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Andrew Chau, CEO and co-founder with co-founders Jeff Adamson and Kris Read of Neo Financial at their headquarters in Calgary, on Feb. 26, 2020.Todd Korol/The Globe and Mail

A Calgary financial technology company making a play to become one of Canada’s leading rewards card providers has raised $64-million led by Peter Thiel’s Valar Ventures.

Neo Financial Technologies Inc., headed by two co-founders of food delivery service SkipTheDishes, announced the funding Wednesday, 10 months after reporting a $50-million venture funding, also led by Valar, to build a digital challenger to Canada’s big banks.

“We weren’t looking to raise” so soon again, Neo chief executive officer Andrew Chau said. But the company quickly found itself engulfed with offers in what “became quite a competitive and oversubscribed round.”

Other investors in the deal include U.S. financier Greenoaks Capital, a past backer of Robinhood and Stripe, Altos Ventures and Breyer Capital, whose founder Jim Breyer was an early Facebook investor. Existing investors Golden Ventures, Afore Capital, Inovia Capital and Maple VC also participated.

Neo has had a big year, announcing in February it would be providing a new digitally enhanced, store-branded Mastercard to two million Hudson’s Bay Co. cardholders.

The company has doubled the number of retail partners, to 4,000, that signed on to be part of its no-fee cashback Mastercard offering and loyalty program. Those retailers include local cafés, gyms and restaurants, plus chains and online retailers Clearly, Structube, Second Cup Coffee, Frank and Oak, Avis and H&R Block. It has expanded nationally after starting in Western Canada. Neo also offers what it says is the highest interest rate-paying savings account in Canada, paying 1.3 per cent, in partnership with ATB Financial – a Neo lender – and Concentra Bank.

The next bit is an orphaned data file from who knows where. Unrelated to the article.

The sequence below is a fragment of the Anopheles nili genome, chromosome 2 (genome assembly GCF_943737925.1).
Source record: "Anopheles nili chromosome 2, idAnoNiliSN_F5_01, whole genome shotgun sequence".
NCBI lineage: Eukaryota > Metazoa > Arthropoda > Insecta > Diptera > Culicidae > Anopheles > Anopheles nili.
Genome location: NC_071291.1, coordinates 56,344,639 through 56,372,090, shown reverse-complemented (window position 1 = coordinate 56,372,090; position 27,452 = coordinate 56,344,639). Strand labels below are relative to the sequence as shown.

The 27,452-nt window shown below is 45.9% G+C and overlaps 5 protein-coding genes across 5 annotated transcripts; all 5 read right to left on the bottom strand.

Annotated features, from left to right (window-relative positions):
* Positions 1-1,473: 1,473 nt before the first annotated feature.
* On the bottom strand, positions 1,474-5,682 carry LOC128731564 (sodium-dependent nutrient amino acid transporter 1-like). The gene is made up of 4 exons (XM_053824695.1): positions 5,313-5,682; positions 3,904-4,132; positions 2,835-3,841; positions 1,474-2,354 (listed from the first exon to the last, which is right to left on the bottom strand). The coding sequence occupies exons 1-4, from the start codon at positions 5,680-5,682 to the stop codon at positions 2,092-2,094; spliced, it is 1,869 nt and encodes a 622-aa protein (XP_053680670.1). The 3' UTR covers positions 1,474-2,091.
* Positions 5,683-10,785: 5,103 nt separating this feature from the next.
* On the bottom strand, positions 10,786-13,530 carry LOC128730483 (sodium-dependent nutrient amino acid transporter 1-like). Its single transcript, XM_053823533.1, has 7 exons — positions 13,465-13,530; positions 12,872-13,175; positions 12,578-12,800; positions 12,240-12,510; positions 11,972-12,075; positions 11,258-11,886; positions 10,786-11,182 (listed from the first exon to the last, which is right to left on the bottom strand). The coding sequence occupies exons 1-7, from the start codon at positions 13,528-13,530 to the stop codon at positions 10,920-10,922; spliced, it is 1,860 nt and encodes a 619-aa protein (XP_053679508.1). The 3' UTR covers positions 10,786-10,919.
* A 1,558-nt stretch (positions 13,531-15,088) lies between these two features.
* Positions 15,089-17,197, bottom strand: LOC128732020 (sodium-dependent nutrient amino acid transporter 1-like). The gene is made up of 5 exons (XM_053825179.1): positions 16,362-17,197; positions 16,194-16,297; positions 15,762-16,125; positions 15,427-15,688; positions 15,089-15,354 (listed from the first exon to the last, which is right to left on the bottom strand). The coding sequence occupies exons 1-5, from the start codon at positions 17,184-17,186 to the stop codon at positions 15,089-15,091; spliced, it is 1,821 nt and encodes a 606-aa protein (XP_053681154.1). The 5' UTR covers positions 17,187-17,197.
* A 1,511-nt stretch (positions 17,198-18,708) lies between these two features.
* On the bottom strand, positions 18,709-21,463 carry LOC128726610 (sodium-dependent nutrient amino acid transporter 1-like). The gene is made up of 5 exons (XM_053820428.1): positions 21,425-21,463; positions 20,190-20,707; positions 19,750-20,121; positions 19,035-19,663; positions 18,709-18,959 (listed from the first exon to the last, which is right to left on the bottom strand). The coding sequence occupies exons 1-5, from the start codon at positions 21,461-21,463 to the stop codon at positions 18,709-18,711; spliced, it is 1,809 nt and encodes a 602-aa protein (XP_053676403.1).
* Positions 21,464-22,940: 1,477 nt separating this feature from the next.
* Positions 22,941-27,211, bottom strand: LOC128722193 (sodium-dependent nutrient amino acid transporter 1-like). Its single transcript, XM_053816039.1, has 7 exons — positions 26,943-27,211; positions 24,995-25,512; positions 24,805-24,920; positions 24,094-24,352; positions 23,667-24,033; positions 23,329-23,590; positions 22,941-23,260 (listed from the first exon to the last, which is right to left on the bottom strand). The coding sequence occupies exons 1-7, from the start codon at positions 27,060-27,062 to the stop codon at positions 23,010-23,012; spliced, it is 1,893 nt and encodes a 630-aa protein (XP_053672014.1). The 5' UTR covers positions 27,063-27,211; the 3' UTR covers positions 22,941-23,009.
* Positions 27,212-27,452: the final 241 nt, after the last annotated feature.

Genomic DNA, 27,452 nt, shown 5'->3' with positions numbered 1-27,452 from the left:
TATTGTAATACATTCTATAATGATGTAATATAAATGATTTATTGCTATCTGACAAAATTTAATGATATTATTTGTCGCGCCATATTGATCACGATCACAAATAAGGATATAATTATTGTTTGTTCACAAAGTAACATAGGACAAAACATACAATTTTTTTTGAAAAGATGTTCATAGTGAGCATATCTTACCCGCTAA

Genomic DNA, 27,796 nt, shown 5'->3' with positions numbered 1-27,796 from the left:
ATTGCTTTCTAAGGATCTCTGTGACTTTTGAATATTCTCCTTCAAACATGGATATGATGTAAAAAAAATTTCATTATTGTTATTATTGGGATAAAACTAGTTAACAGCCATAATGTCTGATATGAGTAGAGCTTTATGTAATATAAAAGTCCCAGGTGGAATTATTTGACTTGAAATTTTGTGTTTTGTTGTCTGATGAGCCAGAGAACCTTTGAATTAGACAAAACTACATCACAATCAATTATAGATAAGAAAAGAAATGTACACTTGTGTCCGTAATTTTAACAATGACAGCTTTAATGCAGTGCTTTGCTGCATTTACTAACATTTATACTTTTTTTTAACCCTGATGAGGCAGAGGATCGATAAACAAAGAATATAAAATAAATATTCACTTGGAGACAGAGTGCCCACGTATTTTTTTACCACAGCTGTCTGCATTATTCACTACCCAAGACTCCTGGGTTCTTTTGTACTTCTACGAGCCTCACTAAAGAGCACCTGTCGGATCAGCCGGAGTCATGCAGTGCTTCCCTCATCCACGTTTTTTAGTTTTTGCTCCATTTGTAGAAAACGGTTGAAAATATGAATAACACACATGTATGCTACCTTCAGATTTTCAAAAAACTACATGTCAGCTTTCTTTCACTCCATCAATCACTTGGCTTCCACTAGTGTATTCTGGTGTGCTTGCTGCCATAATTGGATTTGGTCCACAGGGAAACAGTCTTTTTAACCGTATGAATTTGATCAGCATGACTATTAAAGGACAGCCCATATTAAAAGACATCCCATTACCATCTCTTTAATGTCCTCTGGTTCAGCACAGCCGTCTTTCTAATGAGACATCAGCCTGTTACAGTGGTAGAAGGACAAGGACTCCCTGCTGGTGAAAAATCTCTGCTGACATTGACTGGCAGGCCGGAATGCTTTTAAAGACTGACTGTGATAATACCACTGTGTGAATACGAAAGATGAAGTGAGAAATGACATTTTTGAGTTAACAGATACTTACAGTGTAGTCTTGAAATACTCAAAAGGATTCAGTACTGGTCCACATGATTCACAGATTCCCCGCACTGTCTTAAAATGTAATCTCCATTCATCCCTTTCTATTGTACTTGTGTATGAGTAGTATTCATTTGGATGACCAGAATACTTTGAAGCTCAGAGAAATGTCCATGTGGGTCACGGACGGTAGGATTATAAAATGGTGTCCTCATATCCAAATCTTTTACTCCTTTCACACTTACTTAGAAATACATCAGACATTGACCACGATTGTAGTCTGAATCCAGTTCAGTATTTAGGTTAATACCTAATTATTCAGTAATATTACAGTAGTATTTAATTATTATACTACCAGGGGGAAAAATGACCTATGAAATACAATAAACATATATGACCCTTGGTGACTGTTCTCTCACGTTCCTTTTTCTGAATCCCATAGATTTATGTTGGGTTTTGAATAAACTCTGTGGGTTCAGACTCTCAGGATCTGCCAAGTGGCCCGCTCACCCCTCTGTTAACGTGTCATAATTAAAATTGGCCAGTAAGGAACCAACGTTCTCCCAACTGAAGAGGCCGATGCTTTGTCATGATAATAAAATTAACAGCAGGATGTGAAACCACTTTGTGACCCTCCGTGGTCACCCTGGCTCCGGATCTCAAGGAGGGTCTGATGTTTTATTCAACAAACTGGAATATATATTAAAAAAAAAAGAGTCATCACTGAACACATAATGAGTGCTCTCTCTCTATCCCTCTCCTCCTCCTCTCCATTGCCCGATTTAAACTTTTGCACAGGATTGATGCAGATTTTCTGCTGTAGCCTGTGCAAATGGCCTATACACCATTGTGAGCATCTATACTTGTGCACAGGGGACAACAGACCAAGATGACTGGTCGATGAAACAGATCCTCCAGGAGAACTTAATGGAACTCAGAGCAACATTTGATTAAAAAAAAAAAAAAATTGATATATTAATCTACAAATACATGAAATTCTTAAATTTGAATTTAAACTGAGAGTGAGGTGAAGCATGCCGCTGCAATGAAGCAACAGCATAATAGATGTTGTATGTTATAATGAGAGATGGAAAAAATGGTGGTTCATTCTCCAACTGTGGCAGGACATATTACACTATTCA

The three-year-old startup, meanwhile, has been on a hiring tear, more than tripling its employee ranks this year to 350 and opening a second headquarters in Winnipeg, home of SkipTheDishes.

Neo is one of a wave of companies in Canada – including Wealthsimple and Koho – and globally that have built new, mobile-first internet-based businesses that are meant to be nimbler, more customer-friendly and digitally savvy than traditional banks. These fintechs typically aim to build relationships with customers they view as underserved by the banks, including small businesses and millennials.

Valar founding partner Andrew McCormack said the Neo team has “delivered not just on that promise [of the HBC relationship] but a bunch of other initiatives. We love the team, how they executed, and then getting Hudson’s Bay on board and actually acquire those customers ... make it a pretty easy decision to lead” this financing. He said he had “a high degree of confidence” the startup’s leadership can manage their growth because “they’ve done it before,” adding its big challenge will be to “keep executing at a high level on this large contract but not let it dominate the company.”

Mr. McCormack, whose firm has backed other challenger banks, said Neo’s model of offering credit products partnered with many merchants “is very unique. We haven’t really seen it done well anywhere else. ... It’s a hard balance to strike where you’re delivering value for both the customer and the retailer.”

Neo’s Mr. Chau said his company has seen “significant uptake ... and strong engagement” by HBC card members of its Mastercard, which not only offers HBC points but also cash-back and rewards offerings from Neo’s other retail partners. He declined to offer specific data, including the number of HBC clients who had signed on, saying only there had been “a significant lift on the spend on the cards relative to what they had in the past.”

The Globe and Mail reported in June that some HBC cardholders responded negatively to the online application process for the HBC Neo card, which asked them for selfies and images of government identification. While the online process was meant to be convenient compared with the old model of filling out paper applications instore – particularly during COVID-19 shutdowns – it raised concerns among some about sharing personal data online.

Mr. Chau said Neo still offers the same in-store application process that existed before now that stores have reopened, but added those who apply online can instantly get a digital card. He said Neo is in talks with other potential strategic partners to strike similar deals.

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